As state recognition of same-sex marriage spreads, awareness is rising about the threat it poses to religious liberty.
On Wednesday, the governor of Maine signed a bill creating government recognition of same-sex relationships. Lawmakers in New Hampshire have also moved forward on legislation that would redefine marriage, though it is not certain whether the governor of that state will sign the proposed law.
In April, the Iowa Supreme Court ruled that defining marriage as a relationship between a man and a woman is impermissible discrimination under the Iowa Constitution. This decision struck down the Defense of Marriage Act that Iowa lawmakers passed by large margins in 1998.
A few days after the Iowa decision, lawmakers in Vermont overrode a gubernatorial veto to enact legislation creating same-sex marriage in that state. A 1999 Vermont Supreme Court decision already had forced lawmakers to extend most of the benefits of civil marriage to same-sex couples. Lawmakers originally complied with that judicial mandate by creating civil unions; under the more recent legislation same-sex unions will be licensed as “marriages.”
In addition, the District of Columbia Council recently voted to recognize same-sex marriages performed in other jurisdictions. Before the legislation can become law, it must be reviewed by both the D.C. Mayor and the U.S. Congress.
Former D.C. Mayor Marion Barry was the only council member to oppose the D.C. legislation. One of the supporters of the legislation, council member David A. Cantania, reportedly described Barry’s position as “bigoted.”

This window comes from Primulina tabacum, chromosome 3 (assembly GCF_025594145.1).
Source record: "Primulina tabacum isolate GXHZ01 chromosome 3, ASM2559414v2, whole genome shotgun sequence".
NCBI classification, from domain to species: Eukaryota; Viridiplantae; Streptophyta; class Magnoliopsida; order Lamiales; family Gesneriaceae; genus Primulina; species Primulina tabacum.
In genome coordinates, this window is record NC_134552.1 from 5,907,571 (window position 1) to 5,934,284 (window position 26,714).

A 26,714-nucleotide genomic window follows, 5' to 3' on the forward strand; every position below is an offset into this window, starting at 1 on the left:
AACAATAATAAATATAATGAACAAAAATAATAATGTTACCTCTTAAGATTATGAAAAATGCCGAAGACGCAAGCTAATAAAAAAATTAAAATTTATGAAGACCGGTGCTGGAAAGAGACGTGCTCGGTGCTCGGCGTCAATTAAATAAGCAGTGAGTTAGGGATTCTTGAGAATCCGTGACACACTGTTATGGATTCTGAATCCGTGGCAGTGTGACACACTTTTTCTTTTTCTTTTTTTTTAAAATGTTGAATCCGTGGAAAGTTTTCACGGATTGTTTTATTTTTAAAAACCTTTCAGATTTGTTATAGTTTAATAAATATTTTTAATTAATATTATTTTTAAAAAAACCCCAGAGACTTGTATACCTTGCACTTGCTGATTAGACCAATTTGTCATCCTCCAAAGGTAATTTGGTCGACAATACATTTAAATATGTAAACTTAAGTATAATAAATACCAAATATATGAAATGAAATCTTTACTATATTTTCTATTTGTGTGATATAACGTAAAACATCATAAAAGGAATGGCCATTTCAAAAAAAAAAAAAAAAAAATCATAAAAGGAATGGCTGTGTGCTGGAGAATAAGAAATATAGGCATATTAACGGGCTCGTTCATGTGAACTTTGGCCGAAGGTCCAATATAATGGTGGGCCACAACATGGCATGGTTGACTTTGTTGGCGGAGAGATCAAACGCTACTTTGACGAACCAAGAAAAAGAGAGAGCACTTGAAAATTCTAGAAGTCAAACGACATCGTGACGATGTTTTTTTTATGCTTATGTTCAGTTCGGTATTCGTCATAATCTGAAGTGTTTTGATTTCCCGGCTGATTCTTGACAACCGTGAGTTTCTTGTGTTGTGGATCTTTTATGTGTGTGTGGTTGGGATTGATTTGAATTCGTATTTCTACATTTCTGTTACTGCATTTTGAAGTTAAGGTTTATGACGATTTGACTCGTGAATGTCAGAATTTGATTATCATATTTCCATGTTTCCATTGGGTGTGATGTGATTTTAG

Cantania’s public condemnation of support for marriage as a man and woman as “bigoted” reinforces serious concerns about conflicts between same-sex marriage and religious liberty. Arguments for same-sex marriage often assert that limiting marriage to relationships between one man and one woman is a form of irrational prejudice and unacceptable discrimination. But the understanding that marriage is a relationship between one man and one woman is a core religious belief for a significant number of Americans. Once government officials come to regard the traditional understanding of marriage as a form of irrational prejudice that should be purged from public life, religious individuals and institutions will face growing burdens on their freedom to express their beliefs about marriage, family, and sexual values.
However, lawmakers are beginning to recognize that same-sex marriage will burden religious liberty. In Connecticut and Vermont, for example, lawmakers recently enacted specific legislative protections for religious institutions that believe marriage is a relationship between one man and one woman.
The protections make clear, for example, that churches will not have to perform same-sex marriage ceremonies or rent facilities for same-sex marriage celebrations. These protections will not solve all the religious liberty problems associated with marriage redefinition. Nevertheless, though significantly limited in proportion to the scope of the problem, these protections demonstrate a growing awareness that same-sex marriage poses genuine threats to religious liberty.
Thomas Messner is a visiting fellow at The Heritage Foundation.